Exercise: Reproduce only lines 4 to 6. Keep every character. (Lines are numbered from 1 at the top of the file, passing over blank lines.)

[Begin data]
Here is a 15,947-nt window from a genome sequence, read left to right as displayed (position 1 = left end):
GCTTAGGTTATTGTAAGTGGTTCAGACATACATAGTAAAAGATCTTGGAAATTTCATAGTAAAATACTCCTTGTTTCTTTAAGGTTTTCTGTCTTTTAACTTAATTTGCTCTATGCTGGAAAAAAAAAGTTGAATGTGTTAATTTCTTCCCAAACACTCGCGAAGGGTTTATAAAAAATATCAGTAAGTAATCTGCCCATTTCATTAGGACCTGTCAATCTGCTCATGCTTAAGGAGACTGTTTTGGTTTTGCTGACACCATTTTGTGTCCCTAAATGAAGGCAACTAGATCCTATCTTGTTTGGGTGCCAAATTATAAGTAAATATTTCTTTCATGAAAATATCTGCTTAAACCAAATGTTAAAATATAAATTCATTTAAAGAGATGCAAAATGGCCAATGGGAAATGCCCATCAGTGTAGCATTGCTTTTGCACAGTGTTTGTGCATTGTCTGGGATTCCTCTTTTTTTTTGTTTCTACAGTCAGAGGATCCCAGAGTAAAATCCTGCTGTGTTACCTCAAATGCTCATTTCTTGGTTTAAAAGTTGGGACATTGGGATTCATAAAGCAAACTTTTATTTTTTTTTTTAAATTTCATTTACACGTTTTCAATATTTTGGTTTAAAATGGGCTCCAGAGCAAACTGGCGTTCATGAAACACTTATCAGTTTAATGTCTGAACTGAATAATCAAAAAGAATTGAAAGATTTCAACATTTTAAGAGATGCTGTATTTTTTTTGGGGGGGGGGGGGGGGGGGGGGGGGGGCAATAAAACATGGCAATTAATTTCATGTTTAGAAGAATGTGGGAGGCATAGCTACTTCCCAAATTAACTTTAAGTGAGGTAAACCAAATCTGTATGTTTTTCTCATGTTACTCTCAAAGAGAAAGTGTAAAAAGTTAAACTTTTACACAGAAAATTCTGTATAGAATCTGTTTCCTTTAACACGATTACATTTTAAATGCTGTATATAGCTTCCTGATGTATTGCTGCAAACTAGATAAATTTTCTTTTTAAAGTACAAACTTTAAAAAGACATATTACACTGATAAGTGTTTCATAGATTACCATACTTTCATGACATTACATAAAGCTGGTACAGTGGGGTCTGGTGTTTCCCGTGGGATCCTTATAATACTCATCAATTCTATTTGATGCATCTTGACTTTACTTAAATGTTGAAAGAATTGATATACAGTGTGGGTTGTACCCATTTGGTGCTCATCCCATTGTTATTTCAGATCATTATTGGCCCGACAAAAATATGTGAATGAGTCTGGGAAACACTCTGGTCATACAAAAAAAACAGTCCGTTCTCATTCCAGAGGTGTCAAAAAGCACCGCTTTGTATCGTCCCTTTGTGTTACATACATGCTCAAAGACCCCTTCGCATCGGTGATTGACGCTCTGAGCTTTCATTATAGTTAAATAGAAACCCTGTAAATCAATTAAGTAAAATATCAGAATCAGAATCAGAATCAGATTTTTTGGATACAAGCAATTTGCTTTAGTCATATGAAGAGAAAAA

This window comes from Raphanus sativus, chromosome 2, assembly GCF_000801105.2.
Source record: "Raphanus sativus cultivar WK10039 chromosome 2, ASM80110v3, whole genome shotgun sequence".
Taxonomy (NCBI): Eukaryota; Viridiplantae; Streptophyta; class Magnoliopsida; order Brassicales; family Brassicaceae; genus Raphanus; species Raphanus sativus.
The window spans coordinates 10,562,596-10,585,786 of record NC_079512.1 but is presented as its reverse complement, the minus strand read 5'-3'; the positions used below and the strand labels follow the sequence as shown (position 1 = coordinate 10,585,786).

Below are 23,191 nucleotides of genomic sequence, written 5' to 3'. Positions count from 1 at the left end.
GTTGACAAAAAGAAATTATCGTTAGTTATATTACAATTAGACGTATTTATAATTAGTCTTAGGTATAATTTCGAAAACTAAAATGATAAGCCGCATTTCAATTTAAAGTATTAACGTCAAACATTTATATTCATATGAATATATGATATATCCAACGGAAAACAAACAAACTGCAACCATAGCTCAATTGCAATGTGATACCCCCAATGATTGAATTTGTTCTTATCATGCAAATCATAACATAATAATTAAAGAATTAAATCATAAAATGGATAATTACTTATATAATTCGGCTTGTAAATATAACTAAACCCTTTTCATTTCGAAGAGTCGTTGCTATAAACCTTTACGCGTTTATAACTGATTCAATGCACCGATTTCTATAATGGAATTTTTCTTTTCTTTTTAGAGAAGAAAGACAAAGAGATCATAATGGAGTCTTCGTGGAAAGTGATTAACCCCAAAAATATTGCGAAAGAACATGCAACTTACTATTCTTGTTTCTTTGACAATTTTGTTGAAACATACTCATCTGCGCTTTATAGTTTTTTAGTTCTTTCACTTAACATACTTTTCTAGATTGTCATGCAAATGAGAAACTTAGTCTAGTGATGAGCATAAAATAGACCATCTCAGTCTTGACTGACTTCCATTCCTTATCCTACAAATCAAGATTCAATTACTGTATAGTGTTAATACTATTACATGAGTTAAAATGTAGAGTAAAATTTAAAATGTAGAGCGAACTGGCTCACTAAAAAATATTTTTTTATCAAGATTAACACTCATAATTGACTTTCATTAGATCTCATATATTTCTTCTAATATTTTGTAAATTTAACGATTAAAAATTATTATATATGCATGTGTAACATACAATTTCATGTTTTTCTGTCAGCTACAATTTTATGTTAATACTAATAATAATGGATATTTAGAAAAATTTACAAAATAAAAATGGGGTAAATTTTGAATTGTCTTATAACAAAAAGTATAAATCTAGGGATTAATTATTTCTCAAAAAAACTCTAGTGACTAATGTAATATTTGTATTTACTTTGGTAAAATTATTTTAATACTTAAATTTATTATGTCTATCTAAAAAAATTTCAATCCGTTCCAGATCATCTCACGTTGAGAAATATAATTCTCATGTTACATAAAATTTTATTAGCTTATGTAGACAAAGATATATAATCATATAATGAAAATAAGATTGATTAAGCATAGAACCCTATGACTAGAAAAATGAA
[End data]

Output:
Source record: "Raphanus sativus cultivar WK10039 chromosome 2, ASM80110v3, whole genome shotgun sequence".
Taxonomy (NCBI): Eukaryota; Viridiplantae; Streptophyta; class Magnoliopsida; order Brassicales; family Brassicaceae; genus Raphanus; species Raphanus sativus.
The window spans coordinates 10,562,596-10,585,786 of record NC_079512.1 but is presented as its reverse complement, the minus strand read 5'-3'; the positions used below and the strand labels follow the sequence as shown (position 1 = coordinate 10,585,786).